Like so many members of the Baby Boomer generation, music - specifically rock and its related siblings country, blues, soul, gospel, and jazz - has played a central role in my life and the society surrounding it.
Cleveland DJ Alan Freed, who is credited with popularizing the term rock and roll, also is acknowledged to have staged the first rock concert on March 21, 1952. On March 26, of that same year I was born, meaning that rock music, which has shaped me in so many ways, predates my arrival on the planet by only 5 days.
Recently, I visited the Rock and Roll Hall of Fame in Cleveland for 2 days of exploration and research. In this ongoing series of posts entitled In the Hall, I will offer some glimpses of what you can find there if you too (or U2 in rock lingo) do visit the national mecca of rock history.
For 70-year-old Alabama native Buddy Rousso, the road to the Rock and Roll Hall of Fame was fairly typical of many older Baby Boomers: It began with a young Rousso in 1956 watching Elvis Presley perform on The Ed Sullivan Show on a neighbor's TV with his family, continued through Beatlemania, incorporated hundreds of live concerts including a 1965 Atlanta show by the Beatles, and encompassed thousands of hours of listening to classic rock on car stereos, 45s, albums, eight-tracks, cassettes, CDs, MP3s, and now programmed stations on SiriusXM satellite radio.
In Cleveland, I encountered Rousso and his 68-year-old wife Jo Anne, also a native of Alabama, while they were examining a showcase devoted to Jack Bruce, the legendary bassist for the Hall of Fame British band Cream.
As many rock music enthusiasts enjoy doing, the Roussos were quite happy to talk about the big role that music has played in their lives.
Jo Anne said she was introduced to what would become rock and roll in second grade by her older sisters. They would weekly watch The Lucky Strike Hit Parade, a musical variety show that aired on Saturday nights from 1950 to 1959. She said her sisters took her to see Jerry Lee Lewis at a local county fair when she was 10.
"I never really liked country, but I loved rock," Jo Anne said.
As young teenagers, both Roussos passion for rock music was fueled by radio. Buddy listened to WBAN :"The Big Bam" originating from Montgomery, while Jo Anne was hearing the tunes played on WVOK in Birmingham.
Of course, I had to ask Buddy how he came to see the Beatles live.
"We were too poor back then to take vacations so I had cousins in Atlanta and I would go there for a week in the summer and then they would come to our place for a week. It just worked out that when I was there in 1965 so were the Beatles and we got tickets," he said.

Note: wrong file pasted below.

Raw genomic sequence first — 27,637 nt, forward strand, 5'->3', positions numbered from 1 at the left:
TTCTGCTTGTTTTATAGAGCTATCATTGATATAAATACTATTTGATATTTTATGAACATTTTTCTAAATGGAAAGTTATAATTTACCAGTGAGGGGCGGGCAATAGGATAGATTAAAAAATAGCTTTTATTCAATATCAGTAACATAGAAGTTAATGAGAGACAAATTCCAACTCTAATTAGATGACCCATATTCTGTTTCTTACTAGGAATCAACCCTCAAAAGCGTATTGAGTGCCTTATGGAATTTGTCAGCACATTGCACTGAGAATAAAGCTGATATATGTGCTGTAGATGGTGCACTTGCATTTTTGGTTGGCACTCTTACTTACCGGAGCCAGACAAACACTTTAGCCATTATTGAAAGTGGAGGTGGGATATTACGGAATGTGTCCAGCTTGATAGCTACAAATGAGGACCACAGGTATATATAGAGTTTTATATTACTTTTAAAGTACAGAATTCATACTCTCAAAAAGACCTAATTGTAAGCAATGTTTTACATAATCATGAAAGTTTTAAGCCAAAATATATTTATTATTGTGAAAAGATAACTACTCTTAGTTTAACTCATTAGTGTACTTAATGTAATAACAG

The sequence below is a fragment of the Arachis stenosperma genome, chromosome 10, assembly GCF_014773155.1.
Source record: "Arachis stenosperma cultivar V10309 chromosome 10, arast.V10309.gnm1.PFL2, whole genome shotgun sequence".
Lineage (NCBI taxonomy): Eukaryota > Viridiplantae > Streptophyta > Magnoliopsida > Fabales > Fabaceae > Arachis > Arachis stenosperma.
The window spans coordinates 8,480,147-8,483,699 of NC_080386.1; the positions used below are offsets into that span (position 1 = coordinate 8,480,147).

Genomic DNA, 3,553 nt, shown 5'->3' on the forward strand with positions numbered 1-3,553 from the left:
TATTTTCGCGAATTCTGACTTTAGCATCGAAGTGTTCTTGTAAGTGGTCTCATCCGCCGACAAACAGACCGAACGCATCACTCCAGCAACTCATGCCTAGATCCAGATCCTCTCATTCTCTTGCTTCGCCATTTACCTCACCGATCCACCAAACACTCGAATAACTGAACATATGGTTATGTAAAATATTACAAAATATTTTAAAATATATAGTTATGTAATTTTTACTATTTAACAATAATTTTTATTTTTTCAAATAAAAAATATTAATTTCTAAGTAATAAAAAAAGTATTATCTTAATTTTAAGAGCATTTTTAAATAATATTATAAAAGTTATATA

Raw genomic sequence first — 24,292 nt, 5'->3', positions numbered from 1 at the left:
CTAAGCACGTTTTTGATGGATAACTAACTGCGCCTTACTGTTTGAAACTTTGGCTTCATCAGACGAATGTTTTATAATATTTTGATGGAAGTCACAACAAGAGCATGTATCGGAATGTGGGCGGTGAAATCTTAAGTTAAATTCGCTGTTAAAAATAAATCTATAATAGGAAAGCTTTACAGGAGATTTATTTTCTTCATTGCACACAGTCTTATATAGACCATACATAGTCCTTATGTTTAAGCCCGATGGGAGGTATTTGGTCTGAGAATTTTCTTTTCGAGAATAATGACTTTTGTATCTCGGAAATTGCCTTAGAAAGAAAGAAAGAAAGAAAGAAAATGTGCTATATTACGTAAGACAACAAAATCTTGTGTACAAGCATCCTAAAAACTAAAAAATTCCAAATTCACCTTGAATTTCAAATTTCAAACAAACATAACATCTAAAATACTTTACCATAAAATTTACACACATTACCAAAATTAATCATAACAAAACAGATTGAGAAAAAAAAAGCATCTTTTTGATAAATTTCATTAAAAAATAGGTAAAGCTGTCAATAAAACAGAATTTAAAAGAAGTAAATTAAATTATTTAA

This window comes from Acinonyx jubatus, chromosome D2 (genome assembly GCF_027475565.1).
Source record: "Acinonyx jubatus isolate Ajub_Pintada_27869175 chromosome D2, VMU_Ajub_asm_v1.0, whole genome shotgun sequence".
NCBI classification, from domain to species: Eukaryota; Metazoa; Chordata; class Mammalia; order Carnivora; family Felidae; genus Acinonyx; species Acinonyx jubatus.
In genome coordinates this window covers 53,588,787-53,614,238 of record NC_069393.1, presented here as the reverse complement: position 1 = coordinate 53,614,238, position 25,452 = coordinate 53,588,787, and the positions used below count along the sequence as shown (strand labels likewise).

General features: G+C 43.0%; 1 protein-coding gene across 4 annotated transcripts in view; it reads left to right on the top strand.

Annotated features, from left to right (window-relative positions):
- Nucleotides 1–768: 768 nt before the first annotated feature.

There have long been reports that the Beatles actual performances were often drowned out by the cumulative sounds of thousands of girls screaming, shrieking, and crying. Did that happen in Atlanta?
"There was screaming from beginning to end, but we actually heard the music. The biggest disappointment was that they played so few songs," Buddy explained.
Buddy and Jo Anne met while both were attending Alabama University. In addition to a shared affinity for music, both still have a raging passion for the Alabama Crimson Tide football team. The Roussos have had seats on the 50-yard line for all "Roll Tide" home games since the 1980s.
Actually, the mid-September trip to the Rock and Roll Hall of Fame was directly linked to their mutual passions of sports and music.
"We have a bucket list and on that list we want to see a couple of college football games around the country each season. Last week, we went to South Bend (Indiana) to see Notre Dame and this week we'll be in Ann Arbor to see Michigan play," Buddy said "When we realized we would be so close to the Rock and Roll Hall of Fame, we had to come here for a day."
So what did the Roussos think of their first visit to the Hall?
"I love the origins and the history of it all. I could stay all day listening to all the old stuff," a smiling Jo Anne said.
"I would definitely give it an 'A,'" Buddy added.
He did have one suggestion for improvement, however.
"When I first went to Cooperstown (the upstate New York site of the Baseball Hall of Fame), they have those busts of all those Hall of Famers. Man, I loved touching the old players like Babe Ruth and Lou Gehrig that I had read so much about. I think it would be great if they could so something like that here," Buddy explained.
Encore 1 - Buddy's Record Collection
Buddy has maintained a collection of 350 of his favorite albums, all alphabetized in a specially designed case. Which are his 3 favorites?
- The White Album by the Beatles
- One Cream album (depending on the day and mood)
- Something from Janis Joplin
Encore 2 - The Beatles Set List from the the August 18, 1965 concert at Atlanta Stadium that Buddy Attended